Tobacco suit puts stringent smoking ordinances into question
KANSAS CITY, Kan. (AP) — Fifteen municipalities in the Kansas City, Kansas metro area have passed ordinances restricting tobacco sales to people 21 and older.
But a recent ruling in Shawnee County is calling into question whether such ordinances are legal.
A tobacco retailer won its case last month against Topeka’s Tobacco 21 ordinance, The Kansas City Star reported . The shop’s lawsuit argued that the city’s ordinance violated state law because the tobacco licenses the Kansas issues to retailers allow them to sell to people 18 and up.
But supporters of the ordinance argued that state law prohibits retailers from selling tobacco only to people under the age of 18. The say Tobacco 21 ordinances are more stringent, but don’t conflict with it.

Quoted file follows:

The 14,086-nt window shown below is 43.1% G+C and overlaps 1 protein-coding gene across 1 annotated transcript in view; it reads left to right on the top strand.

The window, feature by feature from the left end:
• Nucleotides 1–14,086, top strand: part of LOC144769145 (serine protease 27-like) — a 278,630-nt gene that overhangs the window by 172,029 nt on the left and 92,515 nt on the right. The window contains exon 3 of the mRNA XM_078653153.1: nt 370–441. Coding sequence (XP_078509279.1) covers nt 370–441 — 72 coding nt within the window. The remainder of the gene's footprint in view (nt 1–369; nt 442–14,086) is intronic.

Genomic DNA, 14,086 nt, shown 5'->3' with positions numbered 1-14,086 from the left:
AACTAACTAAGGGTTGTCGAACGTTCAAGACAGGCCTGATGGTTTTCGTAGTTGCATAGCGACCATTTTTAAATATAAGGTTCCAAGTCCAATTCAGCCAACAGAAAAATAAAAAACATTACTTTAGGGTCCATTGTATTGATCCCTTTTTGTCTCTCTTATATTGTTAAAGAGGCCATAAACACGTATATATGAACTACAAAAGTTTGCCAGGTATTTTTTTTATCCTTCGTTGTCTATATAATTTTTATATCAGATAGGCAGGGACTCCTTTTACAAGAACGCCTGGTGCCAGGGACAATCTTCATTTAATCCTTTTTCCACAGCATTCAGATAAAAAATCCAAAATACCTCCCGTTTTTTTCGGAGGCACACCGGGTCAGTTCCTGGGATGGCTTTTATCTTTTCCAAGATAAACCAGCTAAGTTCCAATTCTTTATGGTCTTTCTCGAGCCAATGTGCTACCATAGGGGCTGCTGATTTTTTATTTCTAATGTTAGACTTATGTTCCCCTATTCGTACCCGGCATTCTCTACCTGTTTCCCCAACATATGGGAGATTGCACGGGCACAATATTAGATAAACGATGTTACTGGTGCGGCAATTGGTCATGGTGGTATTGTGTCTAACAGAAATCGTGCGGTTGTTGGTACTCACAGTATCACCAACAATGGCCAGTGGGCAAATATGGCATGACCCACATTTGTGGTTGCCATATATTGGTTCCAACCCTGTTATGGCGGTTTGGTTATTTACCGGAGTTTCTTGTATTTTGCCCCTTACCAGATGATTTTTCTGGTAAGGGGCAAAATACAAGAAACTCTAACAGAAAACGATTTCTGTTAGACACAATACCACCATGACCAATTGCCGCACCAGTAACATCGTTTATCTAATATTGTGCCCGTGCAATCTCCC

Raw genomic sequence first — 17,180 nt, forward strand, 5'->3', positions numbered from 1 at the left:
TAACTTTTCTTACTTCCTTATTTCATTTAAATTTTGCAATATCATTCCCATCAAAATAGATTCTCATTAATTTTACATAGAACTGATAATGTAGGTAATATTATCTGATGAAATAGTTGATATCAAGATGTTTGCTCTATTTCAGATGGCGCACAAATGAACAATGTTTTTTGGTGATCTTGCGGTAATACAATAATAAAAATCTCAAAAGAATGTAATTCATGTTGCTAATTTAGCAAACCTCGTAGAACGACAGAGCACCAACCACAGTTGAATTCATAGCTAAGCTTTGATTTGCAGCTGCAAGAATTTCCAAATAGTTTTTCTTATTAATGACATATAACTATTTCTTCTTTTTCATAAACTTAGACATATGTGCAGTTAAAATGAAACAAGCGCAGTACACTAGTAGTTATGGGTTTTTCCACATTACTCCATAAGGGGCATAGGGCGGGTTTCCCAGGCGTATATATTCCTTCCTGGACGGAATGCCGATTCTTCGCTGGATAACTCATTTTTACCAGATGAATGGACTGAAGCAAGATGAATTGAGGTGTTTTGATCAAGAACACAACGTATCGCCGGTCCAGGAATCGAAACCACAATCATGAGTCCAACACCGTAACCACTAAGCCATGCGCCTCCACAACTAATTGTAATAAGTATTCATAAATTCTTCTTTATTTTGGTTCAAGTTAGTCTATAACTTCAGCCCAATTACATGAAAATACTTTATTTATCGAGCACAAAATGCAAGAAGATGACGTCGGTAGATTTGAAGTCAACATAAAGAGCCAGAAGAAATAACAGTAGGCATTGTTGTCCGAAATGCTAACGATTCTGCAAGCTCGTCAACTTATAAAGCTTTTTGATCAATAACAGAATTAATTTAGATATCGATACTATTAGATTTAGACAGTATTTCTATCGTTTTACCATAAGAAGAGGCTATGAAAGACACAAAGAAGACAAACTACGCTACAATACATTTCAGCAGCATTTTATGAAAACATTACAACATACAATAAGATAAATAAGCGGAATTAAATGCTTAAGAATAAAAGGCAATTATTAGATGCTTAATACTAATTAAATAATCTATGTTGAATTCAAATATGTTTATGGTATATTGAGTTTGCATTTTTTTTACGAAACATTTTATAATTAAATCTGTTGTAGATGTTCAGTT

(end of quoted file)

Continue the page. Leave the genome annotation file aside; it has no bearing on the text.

The shop’s attorney, Robert Duncan, said the recent lawsuit could lead to more in other parts of the state.
“I’m in conversations with folks about duplicating our Shawnee County efforts elsewhere,” Duncan said.
Mark Greenwold is an attorney for the Campaign for Tobacco Free Kids, and Mike Freiberg, is an attorney with the Tobacco Control Legal Consortium at the Public Health Law Center in Minnesota. They called the tobacco ruling highly unusual.
Greenwold and Freiberg said there are hundreds of Tobacco 21 ordinances nationwide. But only a few have been challenged in court.
“It’s certainly possible it will embolden people who are opposed to it,” Freiberg said.
Information from: The Kansas City Star, http://www.kcstar.com